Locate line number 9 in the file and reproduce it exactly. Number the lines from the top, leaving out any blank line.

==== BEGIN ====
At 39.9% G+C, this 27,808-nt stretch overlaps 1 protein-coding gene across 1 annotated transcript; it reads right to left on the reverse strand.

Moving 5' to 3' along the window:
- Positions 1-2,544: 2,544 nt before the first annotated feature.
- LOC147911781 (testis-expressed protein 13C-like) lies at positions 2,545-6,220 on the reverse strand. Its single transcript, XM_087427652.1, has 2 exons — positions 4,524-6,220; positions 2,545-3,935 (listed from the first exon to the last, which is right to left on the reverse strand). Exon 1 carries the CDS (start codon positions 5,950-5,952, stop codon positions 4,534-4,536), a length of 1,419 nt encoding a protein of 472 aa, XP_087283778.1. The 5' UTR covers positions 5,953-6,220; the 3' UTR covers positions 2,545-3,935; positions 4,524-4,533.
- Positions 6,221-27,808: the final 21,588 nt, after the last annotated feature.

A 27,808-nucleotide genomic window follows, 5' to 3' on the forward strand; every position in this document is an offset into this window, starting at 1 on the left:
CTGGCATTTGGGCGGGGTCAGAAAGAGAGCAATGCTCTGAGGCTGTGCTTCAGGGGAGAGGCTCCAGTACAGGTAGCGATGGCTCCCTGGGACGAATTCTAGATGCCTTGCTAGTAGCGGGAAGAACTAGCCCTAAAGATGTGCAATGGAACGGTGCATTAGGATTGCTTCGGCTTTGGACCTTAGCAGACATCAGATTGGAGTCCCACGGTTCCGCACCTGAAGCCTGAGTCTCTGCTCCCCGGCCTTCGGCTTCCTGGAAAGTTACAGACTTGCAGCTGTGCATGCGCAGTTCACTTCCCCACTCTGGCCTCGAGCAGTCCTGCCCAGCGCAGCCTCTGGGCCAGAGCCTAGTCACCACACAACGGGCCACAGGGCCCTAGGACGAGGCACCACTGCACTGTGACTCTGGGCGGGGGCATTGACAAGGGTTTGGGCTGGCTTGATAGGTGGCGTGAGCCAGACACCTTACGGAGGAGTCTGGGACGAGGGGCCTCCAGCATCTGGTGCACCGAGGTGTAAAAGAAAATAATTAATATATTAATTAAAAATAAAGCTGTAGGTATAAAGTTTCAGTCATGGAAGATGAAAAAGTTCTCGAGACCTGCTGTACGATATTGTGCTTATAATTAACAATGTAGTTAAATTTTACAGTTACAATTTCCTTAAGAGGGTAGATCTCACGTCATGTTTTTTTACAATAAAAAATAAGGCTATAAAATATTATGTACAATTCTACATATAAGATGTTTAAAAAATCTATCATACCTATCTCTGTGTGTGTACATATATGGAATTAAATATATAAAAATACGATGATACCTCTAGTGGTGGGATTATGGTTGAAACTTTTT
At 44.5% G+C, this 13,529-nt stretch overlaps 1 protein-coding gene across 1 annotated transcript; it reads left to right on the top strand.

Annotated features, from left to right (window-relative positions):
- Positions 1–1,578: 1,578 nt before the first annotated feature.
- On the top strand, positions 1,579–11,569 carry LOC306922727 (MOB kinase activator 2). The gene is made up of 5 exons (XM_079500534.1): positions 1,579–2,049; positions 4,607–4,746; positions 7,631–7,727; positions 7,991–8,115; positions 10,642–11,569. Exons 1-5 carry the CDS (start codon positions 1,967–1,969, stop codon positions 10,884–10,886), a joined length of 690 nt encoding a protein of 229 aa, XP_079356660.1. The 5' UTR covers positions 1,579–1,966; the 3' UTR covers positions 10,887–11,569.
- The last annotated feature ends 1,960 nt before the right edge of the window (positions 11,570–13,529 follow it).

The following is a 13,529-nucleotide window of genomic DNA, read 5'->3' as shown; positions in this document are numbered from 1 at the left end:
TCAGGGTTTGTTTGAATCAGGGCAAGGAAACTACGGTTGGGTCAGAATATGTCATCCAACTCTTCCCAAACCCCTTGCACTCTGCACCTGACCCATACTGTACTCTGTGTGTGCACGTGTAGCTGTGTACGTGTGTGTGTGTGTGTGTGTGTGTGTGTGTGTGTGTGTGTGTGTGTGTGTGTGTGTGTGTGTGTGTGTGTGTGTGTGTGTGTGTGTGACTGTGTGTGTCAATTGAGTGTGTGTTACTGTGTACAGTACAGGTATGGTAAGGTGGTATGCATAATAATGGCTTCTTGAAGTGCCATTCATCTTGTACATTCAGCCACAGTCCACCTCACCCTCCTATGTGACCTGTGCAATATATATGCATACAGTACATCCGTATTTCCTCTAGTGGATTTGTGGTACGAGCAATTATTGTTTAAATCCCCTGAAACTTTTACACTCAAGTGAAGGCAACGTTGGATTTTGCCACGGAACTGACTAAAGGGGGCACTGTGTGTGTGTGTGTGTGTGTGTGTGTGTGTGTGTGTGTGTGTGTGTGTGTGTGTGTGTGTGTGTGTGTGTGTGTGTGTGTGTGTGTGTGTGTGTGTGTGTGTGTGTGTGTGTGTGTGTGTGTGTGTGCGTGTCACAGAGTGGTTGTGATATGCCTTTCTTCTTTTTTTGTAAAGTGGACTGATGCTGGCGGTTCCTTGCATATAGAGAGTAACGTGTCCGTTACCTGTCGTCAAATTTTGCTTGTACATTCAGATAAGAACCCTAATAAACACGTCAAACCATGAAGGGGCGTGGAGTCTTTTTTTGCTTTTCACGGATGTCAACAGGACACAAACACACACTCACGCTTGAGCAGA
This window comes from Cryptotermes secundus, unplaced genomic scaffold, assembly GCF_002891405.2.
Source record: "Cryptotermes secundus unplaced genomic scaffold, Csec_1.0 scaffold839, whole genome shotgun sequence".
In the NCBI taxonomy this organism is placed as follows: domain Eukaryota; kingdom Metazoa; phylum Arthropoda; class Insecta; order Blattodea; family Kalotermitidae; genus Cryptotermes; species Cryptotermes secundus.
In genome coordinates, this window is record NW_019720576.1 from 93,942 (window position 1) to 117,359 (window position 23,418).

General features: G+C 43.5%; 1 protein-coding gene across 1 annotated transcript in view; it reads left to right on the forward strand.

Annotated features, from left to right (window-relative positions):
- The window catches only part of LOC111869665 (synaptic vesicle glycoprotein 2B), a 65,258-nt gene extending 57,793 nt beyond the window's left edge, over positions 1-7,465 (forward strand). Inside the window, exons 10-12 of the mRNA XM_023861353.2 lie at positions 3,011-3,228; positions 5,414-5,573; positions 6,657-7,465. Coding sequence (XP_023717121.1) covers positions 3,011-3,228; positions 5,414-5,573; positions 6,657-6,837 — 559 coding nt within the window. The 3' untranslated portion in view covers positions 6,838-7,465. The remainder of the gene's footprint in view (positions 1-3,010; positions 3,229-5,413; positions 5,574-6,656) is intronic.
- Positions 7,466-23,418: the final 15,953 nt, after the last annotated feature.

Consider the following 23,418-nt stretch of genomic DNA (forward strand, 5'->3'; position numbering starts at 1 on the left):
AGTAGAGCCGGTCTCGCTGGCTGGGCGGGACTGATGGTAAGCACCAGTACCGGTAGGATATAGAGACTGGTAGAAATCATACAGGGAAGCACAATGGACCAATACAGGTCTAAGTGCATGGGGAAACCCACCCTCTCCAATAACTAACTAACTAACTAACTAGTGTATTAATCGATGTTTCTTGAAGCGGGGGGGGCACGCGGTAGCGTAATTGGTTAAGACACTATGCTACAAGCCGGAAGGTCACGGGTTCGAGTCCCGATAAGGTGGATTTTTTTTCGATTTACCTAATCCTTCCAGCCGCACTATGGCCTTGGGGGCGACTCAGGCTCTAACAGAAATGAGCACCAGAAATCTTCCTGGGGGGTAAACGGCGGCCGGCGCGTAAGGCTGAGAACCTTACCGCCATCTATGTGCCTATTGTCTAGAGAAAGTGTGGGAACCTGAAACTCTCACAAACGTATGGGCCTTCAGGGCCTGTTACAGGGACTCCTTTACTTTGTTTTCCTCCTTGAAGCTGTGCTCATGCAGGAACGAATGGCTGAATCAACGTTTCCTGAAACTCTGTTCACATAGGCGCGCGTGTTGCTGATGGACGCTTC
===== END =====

Annotated features, from left to right (window-relative positions):